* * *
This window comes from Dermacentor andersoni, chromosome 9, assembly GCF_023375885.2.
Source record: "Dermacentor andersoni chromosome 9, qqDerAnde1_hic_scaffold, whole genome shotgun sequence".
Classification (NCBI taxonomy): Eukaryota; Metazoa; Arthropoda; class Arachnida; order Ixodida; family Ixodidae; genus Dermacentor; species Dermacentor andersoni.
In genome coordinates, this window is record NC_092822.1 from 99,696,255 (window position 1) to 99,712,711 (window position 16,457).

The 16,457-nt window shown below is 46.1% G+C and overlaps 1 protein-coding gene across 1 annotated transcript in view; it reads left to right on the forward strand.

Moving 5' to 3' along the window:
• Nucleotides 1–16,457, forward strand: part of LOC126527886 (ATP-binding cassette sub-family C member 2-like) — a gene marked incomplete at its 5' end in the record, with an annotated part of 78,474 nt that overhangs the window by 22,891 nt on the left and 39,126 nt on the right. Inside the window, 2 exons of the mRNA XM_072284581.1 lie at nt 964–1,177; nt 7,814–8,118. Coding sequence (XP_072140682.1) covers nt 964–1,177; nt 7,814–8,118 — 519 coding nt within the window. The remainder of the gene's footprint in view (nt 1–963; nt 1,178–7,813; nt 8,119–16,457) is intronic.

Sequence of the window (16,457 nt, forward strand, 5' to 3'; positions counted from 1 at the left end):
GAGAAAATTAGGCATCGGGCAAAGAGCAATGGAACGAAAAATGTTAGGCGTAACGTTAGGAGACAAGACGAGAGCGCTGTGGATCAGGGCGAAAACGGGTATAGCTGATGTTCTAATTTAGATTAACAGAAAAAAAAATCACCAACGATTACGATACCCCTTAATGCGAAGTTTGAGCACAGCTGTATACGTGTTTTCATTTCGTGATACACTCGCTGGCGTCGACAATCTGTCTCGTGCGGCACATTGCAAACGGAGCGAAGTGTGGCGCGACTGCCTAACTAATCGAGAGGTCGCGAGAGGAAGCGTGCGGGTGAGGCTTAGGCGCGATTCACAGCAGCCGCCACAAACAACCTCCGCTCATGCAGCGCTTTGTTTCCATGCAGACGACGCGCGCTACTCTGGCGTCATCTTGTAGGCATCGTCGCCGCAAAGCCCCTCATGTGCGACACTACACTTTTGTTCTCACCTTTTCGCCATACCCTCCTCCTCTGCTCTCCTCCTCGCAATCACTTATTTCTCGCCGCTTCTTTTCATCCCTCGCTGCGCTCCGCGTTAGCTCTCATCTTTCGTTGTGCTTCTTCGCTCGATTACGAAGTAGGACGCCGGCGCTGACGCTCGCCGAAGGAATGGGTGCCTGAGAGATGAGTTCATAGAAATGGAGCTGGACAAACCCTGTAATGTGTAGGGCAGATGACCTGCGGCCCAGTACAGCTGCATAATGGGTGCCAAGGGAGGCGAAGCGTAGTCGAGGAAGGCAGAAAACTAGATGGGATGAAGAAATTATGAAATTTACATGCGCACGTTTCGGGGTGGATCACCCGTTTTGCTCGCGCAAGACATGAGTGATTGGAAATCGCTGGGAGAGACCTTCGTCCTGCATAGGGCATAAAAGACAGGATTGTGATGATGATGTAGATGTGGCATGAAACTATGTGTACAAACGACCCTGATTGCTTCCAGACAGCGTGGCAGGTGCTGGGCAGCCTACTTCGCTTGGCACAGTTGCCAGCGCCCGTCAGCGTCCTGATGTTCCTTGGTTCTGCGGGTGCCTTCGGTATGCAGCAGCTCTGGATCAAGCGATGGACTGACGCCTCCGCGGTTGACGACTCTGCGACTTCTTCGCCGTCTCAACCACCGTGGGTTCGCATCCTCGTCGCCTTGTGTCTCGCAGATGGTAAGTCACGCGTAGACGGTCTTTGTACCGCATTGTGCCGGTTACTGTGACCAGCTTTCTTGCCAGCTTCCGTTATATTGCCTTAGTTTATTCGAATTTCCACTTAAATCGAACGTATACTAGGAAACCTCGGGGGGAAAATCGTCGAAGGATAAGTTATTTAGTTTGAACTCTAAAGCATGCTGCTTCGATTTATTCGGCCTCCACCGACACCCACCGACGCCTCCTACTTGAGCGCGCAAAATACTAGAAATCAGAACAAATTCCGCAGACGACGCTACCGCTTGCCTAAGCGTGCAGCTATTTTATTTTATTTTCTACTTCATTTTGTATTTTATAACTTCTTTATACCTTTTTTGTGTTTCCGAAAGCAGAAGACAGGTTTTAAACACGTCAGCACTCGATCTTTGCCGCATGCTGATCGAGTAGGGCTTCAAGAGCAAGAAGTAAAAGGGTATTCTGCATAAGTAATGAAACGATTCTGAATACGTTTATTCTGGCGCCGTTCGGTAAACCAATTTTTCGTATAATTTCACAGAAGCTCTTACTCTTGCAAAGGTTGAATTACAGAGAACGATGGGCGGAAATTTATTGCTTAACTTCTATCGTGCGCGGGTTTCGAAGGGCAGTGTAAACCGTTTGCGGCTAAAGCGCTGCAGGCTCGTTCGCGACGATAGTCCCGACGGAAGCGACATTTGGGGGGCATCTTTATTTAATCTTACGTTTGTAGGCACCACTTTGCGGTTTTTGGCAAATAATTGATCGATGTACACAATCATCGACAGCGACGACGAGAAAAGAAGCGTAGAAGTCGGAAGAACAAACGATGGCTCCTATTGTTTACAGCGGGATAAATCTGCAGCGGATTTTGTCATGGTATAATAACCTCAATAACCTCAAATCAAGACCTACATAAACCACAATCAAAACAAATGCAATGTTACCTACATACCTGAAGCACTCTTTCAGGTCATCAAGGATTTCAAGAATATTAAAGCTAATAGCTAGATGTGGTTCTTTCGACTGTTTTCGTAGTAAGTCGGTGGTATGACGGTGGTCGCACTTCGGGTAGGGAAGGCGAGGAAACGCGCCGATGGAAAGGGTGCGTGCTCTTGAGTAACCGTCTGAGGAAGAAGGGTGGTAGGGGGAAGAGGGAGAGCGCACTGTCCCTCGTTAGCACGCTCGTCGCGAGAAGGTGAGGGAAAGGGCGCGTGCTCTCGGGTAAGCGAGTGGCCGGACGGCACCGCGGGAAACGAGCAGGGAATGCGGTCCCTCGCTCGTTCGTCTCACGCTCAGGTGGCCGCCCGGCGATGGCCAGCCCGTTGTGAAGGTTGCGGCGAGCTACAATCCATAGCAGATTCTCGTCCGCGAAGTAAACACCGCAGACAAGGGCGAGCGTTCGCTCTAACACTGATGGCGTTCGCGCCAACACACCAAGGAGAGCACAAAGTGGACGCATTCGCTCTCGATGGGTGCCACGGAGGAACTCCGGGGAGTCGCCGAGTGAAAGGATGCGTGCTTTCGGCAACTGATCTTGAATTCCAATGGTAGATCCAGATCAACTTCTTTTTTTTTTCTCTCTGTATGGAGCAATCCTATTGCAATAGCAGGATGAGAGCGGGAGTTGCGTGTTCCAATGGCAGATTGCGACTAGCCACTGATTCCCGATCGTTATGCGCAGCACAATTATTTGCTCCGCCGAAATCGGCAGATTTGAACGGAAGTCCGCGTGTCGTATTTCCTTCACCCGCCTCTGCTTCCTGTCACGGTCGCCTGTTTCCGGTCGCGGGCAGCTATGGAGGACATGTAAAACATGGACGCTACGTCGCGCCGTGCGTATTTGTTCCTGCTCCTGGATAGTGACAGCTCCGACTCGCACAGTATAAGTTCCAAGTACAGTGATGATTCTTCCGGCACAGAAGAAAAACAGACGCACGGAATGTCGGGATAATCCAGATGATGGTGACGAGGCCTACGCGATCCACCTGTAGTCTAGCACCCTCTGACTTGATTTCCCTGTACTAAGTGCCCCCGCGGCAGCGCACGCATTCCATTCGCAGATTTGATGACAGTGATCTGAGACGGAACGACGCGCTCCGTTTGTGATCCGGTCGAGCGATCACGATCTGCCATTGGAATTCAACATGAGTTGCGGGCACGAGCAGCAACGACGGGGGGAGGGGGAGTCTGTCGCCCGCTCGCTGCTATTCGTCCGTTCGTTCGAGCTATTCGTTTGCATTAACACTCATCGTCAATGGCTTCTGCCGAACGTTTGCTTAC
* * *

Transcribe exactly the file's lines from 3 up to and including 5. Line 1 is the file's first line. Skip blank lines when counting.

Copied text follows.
Classification (NCBI taxonomy): Eukaryota; Metazoa; Arthropoda; class Arachnida; order Ixodida; family Ixodidae; genus Dermacentor; species Dermacentor andersoni.
In genome coordinates, this window is record NC_092822.1 from 99,696,255 (window position 1) to 99,712,711 (window position 16,457).

The 16,457-nt window shown below is 46.1% G+C and overlaps 1 protein-coding gene across 1 annotated transcript in view; it reads left to right on the forward strand.